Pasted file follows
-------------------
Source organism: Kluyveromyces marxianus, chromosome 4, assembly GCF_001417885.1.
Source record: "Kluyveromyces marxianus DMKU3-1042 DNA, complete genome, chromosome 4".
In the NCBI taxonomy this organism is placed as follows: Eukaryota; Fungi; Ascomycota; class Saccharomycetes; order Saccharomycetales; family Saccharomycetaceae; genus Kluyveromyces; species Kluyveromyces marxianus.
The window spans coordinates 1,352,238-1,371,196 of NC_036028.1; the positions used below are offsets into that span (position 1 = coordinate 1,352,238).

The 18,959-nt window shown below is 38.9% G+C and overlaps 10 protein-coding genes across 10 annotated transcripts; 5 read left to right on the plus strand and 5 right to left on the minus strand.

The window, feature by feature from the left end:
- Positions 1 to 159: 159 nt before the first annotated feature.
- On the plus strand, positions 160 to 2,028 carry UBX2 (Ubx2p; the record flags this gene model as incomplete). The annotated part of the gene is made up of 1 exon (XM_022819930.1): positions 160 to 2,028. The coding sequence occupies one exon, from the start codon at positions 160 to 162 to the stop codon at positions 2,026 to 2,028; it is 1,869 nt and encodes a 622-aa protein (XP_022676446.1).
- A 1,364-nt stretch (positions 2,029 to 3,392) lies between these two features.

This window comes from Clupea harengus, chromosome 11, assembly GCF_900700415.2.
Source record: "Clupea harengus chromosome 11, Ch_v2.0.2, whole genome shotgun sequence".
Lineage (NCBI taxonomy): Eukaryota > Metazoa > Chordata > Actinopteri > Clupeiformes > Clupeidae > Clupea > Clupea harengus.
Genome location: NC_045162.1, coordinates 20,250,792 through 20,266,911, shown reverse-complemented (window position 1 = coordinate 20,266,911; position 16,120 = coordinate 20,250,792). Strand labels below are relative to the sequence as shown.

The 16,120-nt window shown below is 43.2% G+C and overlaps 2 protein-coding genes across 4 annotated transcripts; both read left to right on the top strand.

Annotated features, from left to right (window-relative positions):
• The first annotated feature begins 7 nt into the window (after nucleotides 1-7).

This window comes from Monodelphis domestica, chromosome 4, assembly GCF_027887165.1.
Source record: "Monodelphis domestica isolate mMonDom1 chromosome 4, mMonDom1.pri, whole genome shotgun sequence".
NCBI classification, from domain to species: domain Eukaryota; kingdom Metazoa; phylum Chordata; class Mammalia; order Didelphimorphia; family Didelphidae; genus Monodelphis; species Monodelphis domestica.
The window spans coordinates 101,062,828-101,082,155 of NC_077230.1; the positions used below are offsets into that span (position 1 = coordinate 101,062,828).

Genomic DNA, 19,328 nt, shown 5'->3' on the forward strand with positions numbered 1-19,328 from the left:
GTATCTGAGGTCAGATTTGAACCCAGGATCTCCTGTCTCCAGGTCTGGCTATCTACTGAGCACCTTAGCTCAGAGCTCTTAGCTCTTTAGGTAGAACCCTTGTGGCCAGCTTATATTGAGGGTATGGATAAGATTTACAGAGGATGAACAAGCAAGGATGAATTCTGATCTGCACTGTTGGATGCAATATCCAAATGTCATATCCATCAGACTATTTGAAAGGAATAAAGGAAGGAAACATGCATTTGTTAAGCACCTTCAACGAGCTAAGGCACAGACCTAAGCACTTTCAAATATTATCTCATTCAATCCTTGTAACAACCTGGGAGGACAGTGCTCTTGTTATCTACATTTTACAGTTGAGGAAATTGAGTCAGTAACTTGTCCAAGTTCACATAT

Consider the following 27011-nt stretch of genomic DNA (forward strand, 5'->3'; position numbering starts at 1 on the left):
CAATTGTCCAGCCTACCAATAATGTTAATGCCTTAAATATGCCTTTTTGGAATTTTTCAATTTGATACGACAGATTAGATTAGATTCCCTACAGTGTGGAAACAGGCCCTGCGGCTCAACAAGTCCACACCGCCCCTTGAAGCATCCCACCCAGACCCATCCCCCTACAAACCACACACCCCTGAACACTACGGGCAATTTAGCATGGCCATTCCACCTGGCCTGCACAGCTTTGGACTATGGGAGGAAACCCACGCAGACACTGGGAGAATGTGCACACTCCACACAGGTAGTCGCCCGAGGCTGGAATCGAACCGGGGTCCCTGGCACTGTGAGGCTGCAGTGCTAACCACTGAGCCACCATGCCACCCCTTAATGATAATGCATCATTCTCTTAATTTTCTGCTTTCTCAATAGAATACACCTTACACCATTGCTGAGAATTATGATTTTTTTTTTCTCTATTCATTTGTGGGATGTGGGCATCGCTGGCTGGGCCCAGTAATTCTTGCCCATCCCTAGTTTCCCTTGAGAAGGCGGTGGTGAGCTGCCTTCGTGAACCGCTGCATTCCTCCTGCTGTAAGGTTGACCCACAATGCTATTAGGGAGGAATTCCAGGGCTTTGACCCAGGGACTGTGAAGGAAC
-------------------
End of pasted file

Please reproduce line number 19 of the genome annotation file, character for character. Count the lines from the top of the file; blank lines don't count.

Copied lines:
NCBI classification, from domain to species: domain Eukaryota; kingdom Metazoa; phylum Chordata; class Mammalia; order Didelphimorphia; family Didelphidae; genus Monodelphis; species Monodelphis domestica.